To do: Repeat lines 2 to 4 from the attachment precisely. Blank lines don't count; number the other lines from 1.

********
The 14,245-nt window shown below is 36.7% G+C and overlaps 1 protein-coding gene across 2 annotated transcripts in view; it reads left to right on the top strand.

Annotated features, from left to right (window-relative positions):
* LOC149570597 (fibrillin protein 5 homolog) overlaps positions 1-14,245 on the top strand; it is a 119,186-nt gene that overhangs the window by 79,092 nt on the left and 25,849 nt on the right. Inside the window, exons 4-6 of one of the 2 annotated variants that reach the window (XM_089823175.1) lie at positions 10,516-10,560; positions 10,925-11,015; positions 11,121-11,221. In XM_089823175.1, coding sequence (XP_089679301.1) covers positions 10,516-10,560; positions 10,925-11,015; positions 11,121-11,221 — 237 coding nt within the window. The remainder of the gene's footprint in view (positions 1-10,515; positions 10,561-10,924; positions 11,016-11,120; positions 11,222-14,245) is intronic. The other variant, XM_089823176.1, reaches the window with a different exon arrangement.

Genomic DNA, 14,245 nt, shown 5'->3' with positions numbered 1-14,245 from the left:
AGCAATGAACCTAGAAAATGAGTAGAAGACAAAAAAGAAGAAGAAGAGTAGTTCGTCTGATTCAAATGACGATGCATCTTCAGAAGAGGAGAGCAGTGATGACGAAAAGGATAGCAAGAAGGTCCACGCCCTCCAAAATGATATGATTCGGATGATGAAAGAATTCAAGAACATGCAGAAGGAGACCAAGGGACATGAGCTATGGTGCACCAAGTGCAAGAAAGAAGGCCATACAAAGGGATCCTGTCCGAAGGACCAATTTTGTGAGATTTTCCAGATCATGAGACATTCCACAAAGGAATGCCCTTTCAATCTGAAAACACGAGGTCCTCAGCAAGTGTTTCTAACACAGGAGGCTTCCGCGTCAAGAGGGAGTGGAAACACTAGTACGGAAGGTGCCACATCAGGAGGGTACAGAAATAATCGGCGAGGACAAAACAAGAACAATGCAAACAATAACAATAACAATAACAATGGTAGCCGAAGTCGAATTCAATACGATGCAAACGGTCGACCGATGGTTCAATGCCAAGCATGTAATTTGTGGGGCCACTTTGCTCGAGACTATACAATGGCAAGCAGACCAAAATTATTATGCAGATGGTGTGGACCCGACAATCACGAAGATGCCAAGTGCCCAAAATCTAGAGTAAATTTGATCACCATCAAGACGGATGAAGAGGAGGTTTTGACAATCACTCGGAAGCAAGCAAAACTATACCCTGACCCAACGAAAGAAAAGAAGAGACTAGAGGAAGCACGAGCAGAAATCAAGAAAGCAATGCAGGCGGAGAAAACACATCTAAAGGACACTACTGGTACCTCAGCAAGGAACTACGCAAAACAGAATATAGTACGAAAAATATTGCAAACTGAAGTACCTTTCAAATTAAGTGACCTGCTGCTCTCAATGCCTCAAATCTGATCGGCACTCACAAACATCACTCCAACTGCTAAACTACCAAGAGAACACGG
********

Annotated features, from left to right (window-relative positions):
* LOC149570597 (fibrillin protein 5 homolog) overlaps positions 1-14,245 on the top strand; it is a 119,186-nt gene that overhangs the window by 79,092 nt on the left and 25,849 nt on the right. Inside the window, exons 4-6 of one of the 2 annotated variants that reach the window (XM_089823175.1) lie at positions 10,516-10,560; positions 10,925-11,015; positions 11,121-11,221. In XM_089823175.1, coding sequence (XP_089679301.1) covers positions 10,516-10,560; positions 10,925-11,015; positions 11,121-11,221 — 237 coding nt within the window. The remainder of the gene's footprint in view (positions 1-10,515; positions 10,561-10,924; positions 11,016-11,120; positions 11,222-14,245) is intronic. The other variant, XM_089823176.1, reaches the window with a different exon arrangement.

Genomic DNA, 14,245 nt, shown 5'->3' with positions numbered 1-14,245 from the left: